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Stoned again

Bleacher Views

The Biblical precursor to our game of football was a game called Stones. Somehow the editors of the King James version missed the reference to the game, but we football coaches picked it up some time in the distant past; and it explains a good deal of the strange goings on in our game.

Stones was evidently played with stones, just as football is played with, surprise, footballs.  The object of the game was for the quarterback to hurl the stone, not to a receiver, but at the defensive back, hoping to hit him square in the forehead, and allowing the receiver to pick up the stone and run with it until he was felled with a large stick. A game was often mistaken for a war because the number of required players seemed like two, good sized armies, there being often at least two players carted off the field for every play.

The King James fellas also got the David and Goliath story wrong, again mistaking a Stones game for a war. David was the QB for the Israelites and Goliath was a defender for the Philistines. David’s pass was perfect, but the Philistines howled for a foul because he used a sling. In Stones, a foul cost you your head; so I suspect David quit the game in a hurry.

A guy named Joe Job was the Israelites’ coach, and he had a record of losing the close ones.  He was left, sitting on a pile of stones, bewailing his fate, asking God what had gone wrong.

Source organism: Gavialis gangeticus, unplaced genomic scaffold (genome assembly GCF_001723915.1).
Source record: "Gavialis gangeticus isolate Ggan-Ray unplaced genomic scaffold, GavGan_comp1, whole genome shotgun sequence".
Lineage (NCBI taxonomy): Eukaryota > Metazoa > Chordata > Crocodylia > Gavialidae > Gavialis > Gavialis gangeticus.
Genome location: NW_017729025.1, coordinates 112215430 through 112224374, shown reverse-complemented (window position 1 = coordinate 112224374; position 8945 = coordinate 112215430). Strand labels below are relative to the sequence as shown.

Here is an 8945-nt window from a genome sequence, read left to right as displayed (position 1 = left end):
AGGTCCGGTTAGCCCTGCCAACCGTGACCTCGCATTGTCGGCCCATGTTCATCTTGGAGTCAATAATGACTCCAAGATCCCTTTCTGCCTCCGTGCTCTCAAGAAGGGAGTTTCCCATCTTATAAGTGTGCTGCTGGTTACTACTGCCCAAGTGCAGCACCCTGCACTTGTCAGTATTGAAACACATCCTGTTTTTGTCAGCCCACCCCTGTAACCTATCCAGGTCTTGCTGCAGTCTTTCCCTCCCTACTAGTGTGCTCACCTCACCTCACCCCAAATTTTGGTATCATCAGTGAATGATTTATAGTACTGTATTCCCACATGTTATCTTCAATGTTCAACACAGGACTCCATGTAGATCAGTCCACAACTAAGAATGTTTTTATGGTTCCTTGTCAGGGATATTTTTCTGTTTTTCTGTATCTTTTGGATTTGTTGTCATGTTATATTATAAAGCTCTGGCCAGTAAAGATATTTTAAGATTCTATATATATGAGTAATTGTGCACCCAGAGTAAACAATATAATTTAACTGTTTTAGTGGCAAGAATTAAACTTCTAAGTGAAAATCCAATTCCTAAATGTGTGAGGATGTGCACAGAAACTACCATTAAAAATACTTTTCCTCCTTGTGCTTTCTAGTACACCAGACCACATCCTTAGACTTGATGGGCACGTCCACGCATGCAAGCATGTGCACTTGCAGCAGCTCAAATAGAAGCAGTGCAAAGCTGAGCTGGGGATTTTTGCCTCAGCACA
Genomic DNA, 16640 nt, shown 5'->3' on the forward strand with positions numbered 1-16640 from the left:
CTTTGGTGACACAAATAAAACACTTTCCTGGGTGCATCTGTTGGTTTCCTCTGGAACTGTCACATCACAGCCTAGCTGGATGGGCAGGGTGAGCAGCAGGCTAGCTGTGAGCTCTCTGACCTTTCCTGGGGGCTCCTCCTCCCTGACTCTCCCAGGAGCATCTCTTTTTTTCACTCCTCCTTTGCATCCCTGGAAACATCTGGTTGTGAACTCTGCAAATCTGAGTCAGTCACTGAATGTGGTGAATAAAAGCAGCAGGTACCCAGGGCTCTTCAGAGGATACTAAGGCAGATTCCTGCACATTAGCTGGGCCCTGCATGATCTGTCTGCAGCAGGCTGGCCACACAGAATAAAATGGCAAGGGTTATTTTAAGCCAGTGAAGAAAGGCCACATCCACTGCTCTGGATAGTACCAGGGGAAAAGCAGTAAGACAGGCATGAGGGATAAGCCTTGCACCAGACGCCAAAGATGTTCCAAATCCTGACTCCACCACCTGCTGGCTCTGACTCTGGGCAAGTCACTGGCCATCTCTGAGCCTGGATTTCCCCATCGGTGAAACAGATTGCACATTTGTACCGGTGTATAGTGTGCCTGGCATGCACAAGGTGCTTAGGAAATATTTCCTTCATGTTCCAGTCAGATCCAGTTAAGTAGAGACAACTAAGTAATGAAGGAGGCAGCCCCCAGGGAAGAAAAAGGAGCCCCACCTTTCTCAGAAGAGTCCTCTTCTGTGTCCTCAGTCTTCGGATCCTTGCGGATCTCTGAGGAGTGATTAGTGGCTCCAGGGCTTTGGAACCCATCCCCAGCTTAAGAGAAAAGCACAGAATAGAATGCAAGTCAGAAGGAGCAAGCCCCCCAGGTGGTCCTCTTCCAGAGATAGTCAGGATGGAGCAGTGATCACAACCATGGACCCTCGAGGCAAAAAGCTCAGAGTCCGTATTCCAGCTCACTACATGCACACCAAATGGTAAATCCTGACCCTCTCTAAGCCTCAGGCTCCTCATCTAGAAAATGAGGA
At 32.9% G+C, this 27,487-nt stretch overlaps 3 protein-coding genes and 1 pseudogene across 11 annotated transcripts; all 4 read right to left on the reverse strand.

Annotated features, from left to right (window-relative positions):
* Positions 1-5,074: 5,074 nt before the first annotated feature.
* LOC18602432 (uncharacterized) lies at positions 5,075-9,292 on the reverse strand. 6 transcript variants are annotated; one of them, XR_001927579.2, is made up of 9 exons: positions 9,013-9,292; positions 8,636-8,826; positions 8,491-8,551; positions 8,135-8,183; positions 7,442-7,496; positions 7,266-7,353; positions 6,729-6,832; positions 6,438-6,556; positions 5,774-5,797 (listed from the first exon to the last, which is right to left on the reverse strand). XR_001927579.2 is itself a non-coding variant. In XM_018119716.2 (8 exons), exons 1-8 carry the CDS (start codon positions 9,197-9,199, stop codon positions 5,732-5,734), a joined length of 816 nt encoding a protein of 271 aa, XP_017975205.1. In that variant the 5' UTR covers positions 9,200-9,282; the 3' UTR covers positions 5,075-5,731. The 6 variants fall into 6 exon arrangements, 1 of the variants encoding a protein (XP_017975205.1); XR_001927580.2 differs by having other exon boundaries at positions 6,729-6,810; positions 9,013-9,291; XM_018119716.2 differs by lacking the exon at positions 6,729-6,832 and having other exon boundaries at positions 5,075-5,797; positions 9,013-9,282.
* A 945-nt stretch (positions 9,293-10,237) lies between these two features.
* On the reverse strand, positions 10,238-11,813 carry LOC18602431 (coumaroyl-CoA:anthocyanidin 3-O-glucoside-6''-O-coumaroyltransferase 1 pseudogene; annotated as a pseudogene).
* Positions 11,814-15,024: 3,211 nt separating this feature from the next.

Joe Judge, coach of the NFL Giants, is looking for a similar pile of stones. Both Joes were and are good coaches. They both understood the rule of good coaching or teaching: “Not what but how. A good coach never asks a player to just try harder or actually demand a result at all; a good coach/teacher shows the player and how to get the desired result, getting as technical as the level the player is capable of understanding and using.

Both Joes qualify as masters of teaching the details of technique, but the results seem nowhere in sight. I don’t know if the current Joe can be saved from the Biblical Job’s torment, but we might all join hands and offer a prayer to the ultimate Judge because it seems like only heaven can save the Giant’s situation, and it could be a miracle is required.


Millerton resident Theodore Kneeland if a former teacher and coach — and athlete.

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